I play two high school sports, and both coaches have made it really clear that if I don’t play their sport during the summer, I won’t have much of a chance to make varsity. I don’t have time to do both — I have to work — and it just doesn’t seem fair. — R.R., San Francisco
I agree — it’s not fair. And it’s not right. But sadly, that’s the way it is.
Back in the day, only the really devoted spent their summer touring gyms or baseball fields. Sure, there might be a camp here or there, but nobody thought the world would end if an athlete didn’t play 35 games (at least) in the summer.
But the competition for college scholarships is much more intense, and those scholarships are much more important because college is much more expensive than it once was. There was a time, not that long ago, when tuition at a UC was about $500 a year, so the pressure to pay for college was correspondingly much less. But now, with student loans a burden to be borne for most of a lifetime, the hunt for scholarships is much more cutthroat.
That individual focus translates into team performance. Obviously, if all 12 guys on my basketball roster play all summer, and only four guys on another team’s roster play all summer, I’m going to have an advantage because my players are presumably going to improve more. So a competitive high school coach clearly wants his players getting better, and he doesn’t want to lose ground to another team if his guys don’t put in as much time.
Which leads to ultimatums like the ones you got, and even though it’s not really “fair,” in a sense, to demand summer participation, it’s also not really “fair”, in a sense, for a potential varsity athlete not to work hard on his game in the offseason. After all, when it comes to team sports, the skill level of every player is important, and those who don’t do their best to enhance their skills are letting everyone else in the program down.
In other words, if you play one sport in the summer and not the other, you’re letting down the players in the sport you skip; if you pass on both sports, you’re letting down everyone. On the other hand, you have to work, and even if you didn’t, shouldn’t you have the right to do what you want with your summer?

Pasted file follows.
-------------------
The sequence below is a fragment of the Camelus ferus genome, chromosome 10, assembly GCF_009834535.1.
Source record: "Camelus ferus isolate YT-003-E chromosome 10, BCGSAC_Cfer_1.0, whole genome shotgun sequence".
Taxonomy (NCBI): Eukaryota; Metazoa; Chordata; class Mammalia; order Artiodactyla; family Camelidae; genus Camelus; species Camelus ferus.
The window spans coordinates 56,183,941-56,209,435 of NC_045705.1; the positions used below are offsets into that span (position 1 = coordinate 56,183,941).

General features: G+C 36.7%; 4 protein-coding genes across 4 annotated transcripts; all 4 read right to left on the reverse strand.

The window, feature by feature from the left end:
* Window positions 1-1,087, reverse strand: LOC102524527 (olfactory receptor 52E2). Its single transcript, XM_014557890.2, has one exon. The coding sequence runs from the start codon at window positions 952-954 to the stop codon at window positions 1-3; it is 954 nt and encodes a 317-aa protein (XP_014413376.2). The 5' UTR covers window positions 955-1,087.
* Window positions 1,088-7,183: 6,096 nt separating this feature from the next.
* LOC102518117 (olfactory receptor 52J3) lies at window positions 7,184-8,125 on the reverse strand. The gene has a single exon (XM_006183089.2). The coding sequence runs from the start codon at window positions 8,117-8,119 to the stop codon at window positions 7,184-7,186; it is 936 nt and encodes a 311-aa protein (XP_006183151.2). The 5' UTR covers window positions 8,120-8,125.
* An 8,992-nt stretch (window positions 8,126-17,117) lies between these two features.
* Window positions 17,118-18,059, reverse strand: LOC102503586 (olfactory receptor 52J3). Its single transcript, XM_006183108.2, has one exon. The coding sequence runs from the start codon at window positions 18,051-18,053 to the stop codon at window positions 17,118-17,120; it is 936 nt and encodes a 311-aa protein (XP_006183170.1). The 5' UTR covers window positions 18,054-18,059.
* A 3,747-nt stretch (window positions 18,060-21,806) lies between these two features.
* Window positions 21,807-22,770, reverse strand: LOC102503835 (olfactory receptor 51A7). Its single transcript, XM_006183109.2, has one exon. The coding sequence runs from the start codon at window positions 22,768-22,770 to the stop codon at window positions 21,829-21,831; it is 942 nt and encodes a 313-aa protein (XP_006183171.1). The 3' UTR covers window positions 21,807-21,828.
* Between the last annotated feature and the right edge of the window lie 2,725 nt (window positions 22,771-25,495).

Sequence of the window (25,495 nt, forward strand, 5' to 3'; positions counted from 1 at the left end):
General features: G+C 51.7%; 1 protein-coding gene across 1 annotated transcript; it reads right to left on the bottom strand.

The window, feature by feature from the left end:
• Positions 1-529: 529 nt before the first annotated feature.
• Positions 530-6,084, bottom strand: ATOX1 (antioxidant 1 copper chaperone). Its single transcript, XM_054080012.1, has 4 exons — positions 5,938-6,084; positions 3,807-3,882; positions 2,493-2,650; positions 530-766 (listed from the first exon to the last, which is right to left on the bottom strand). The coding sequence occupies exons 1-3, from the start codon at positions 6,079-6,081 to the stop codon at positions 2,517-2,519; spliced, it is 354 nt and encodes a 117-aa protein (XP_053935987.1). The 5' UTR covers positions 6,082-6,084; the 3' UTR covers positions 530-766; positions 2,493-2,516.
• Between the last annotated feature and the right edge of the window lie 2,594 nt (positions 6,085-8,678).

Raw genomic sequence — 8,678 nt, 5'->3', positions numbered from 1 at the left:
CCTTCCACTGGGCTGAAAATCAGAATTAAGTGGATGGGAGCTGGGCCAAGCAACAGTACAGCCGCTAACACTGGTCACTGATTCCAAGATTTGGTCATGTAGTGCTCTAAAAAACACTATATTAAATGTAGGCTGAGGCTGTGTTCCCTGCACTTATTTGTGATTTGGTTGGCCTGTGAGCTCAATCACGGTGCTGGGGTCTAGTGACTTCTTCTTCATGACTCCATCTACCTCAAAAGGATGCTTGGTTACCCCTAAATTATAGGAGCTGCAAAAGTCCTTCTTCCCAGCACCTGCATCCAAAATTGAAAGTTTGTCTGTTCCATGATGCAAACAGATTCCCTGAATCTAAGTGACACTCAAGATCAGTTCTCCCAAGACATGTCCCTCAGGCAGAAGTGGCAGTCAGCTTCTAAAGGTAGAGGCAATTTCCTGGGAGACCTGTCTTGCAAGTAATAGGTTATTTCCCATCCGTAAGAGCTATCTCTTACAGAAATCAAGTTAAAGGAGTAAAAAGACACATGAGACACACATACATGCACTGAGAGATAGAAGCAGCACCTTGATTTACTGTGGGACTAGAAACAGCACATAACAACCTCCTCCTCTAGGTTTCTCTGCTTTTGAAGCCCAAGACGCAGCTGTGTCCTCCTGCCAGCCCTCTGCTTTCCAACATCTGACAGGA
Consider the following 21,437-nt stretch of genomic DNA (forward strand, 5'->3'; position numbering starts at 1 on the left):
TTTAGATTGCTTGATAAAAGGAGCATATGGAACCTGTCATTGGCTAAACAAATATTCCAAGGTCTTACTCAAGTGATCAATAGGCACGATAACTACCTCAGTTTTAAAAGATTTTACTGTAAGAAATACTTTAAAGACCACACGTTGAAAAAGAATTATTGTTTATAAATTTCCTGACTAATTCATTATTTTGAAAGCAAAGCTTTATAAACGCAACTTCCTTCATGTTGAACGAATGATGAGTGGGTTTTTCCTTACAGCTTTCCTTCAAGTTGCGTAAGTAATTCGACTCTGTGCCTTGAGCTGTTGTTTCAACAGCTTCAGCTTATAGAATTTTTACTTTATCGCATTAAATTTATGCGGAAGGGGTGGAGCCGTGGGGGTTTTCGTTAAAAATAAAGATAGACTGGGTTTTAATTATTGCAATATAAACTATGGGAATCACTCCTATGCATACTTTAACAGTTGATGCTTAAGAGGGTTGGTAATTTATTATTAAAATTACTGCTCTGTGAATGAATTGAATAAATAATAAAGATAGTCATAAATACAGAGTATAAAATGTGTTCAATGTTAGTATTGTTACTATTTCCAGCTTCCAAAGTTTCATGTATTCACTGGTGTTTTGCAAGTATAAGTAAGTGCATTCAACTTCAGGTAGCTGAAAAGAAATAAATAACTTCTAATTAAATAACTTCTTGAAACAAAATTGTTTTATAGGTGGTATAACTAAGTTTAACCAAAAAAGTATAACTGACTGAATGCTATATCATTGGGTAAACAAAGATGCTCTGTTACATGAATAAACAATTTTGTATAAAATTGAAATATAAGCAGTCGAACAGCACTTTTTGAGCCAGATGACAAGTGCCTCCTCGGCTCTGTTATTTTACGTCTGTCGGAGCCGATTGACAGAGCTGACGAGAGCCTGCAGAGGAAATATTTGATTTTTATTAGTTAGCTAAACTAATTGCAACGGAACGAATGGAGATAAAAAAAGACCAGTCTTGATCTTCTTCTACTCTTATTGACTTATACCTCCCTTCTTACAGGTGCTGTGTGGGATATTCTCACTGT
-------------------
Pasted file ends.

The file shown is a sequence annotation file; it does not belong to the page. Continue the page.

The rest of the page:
There is no simple answer, but this is what I tell my players: I’m not going to penalize a girl who doesn’t participate during the summer — but in a program with players fighting for starting spots, and even places on the varsity roster, the girl who doesn’t play is liable to get passed by. While she’s taking a photography course, say, her teammates are getting better, and come the season, that could make a difference.
Of course, if a girl doesn’t pick up a basketball from March to November, and walks on the court for the first day of tryouts and is still one of the best players in the school, then she’s still going to make my team. I’m not going to punish my program by denying talented players an opportunity to contribute just because they didn’t want to spend the summer looking at the walls of a gym from the inside.
I will, though, definitely give the girls who put in the time and effort more chances to prove themselves, and if it comes down to a tough choice for those last couple spots on varsity, the edge is going to go to the girl who sacrificed during the summer, not the one who worked on her tan.
Clay Kallam is an assistant athletic director and girls varsity basketball coach at Bentley High in Lafayette. To submit a question for Behind the Clipboard, email him at email@example.com
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